National Army Soldier Richard Kearns


National Army Soldier Richard Kearns (aged 26) of 80 Wolfe Tone Street, Cork (near Watergrasshill)

Date of incident: 1 Sept. 1922

Sources: CE, 2, 6, 7, 9 Sept. 1922; Death Certificate (Cork Urban District No. 6, Union of Cork), 5 Sept. 1922; MSPC/2D80 (Military Archives); O’Farrell, Who’s Who, 206; Keane (2017), 301, 417; http://www.irishmedals.ie/National-Army-Killed.php (accessed 5 July 2017).


Note: Private Richard Kearns was seriously wounded in the head when a party of National Army Soldiers travelling in two cars were ambushed by Irregulars near Watergrasshill on 1 September 1922. They had gone there to inspect a burnt-out Crossley tender destroyed in a land-mine explosion two days earlier in which National Army soldier Albert Cottle had been killed and three of his comrades wounded. Kearns was the driver of one of the cars on this second occasion near the site of the first ambush. See CE, 2 Sept. 1922. He died of his wounds on 5 September at the Mercy Hospital in Cork city amid much public attention. See CE, 6, 7, 9 Sept. 1922. Free State solder Private Nicholas Ward was fatally wounded in this same ambush.

A death notice for Richard Kearns appeared in the Cork Examiner of 6 September. The notice told the public of ‘the inexpressible grief of his sorrowing wife and children, father, mother, sister, and brothers’. The funeral took place on 7 September, with interment in St Joseph’s Cemetery in Cork city. See CE, 6 Sept. 1922. A photograph of the funeral procession of Richard Kearns (with military honours) on the South Mall in Cork appeared in the Cork Examiner on 9 September. 

A driver attached to the Mechanical Transport Corps, Private Kearns had joined the National Army early in August 1922. His wife later claimed that Kearns had driven the car that had carried the body of the Commander-in-Chief Michael Collins back from Beal na Blath to Cork city after his death on 22 August. It is unclear from his pension file whether Kearns was actually present during the incident that led to Collins’s death.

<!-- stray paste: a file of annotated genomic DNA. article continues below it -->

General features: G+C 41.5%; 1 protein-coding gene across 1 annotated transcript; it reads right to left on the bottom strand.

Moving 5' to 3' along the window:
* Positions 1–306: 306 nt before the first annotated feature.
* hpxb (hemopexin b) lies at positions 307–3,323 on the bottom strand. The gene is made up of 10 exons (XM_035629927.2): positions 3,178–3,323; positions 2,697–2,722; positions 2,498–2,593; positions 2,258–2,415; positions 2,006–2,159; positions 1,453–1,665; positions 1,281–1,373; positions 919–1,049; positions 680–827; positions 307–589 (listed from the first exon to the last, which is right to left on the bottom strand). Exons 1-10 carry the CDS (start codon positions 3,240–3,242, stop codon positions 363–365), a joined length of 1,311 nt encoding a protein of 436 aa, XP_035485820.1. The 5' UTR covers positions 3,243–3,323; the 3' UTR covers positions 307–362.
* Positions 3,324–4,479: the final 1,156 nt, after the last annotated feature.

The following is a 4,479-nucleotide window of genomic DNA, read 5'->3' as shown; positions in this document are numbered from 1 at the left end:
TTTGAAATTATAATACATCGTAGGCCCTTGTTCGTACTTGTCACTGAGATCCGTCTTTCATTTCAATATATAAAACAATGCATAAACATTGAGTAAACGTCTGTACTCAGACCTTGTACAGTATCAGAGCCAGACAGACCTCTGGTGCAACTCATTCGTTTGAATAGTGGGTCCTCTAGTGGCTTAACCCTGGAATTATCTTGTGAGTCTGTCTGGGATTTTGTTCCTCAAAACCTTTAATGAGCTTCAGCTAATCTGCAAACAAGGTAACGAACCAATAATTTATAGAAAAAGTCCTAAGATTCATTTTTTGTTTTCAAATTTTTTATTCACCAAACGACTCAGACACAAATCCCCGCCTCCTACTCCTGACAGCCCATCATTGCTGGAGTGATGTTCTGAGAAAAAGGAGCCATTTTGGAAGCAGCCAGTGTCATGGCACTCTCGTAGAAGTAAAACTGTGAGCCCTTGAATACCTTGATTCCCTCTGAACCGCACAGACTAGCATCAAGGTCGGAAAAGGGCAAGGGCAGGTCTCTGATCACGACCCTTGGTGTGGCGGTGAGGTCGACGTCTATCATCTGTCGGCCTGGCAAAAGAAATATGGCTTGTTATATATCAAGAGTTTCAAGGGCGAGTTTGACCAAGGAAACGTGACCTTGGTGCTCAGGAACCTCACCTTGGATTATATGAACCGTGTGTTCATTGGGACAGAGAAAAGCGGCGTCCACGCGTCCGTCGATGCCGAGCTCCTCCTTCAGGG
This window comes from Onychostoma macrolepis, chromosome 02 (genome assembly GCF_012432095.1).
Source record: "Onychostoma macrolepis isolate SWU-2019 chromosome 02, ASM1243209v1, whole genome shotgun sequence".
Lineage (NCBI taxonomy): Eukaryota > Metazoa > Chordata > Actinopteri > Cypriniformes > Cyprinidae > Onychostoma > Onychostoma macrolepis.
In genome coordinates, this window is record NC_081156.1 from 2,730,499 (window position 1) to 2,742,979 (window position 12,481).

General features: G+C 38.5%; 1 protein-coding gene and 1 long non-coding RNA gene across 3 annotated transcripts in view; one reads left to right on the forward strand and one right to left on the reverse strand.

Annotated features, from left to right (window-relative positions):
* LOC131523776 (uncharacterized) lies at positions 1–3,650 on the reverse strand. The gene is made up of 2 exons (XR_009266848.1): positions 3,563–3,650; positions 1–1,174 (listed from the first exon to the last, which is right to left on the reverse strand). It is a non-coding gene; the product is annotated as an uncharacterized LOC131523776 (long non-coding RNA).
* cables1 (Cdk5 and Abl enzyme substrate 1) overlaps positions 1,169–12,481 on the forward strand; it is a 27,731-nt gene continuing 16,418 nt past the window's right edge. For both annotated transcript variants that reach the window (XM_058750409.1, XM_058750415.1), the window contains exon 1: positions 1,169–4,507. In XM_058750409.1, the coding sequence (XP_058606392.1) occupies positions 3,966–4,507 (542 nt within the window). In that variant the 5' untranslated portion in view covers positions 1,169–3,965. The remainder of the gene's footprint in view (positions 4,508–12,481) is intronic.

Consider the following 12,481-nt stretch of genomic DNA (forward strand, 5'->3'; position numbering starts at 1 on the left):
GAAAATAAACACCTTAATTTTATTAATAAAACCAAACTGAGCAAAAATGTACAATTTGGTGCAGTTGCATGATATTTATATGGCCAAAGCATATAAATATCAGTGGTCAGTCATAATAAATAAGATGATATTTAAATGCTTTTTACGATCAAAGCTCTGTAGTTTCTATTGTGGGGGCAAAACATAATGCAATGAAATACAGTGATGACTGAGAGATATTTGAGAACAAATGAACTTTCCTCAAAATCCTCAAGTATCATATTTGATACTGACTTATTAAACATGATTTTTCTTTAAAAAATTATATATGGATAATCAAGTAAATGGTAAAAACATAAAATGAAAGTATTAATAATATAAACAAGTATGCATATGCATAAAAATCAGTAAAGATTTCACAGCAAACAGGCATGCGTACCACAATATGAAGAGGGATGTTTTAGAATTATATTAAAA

Prior to joining the National Army, Kearns had served in the British army (with the Dublin Fusiliers) for some time until 31 March 1919. He left a wife and two children. At his death his two children were very young—an infant daughter named Mary under the age of 1 and a son named Patrick aged 2. His widow received a weekly dependant’s allowance of £2 5s. 6d. from 18 August 1922 to 9 February 1924. Soon after the latter date the Army Pensions Board recommended the following allowances: 17s. 6d. per week for the widow Mary Kearns; 5s. per week for her son Patrick Kearns; and 3s. 6d. per week for her daughter Mary Kearns. These allowances were apparently confirmed and paid. They amounted to much less, even in combination, than the earlier dependant’s allowance. See MSPC/2D80 (Military Archives).

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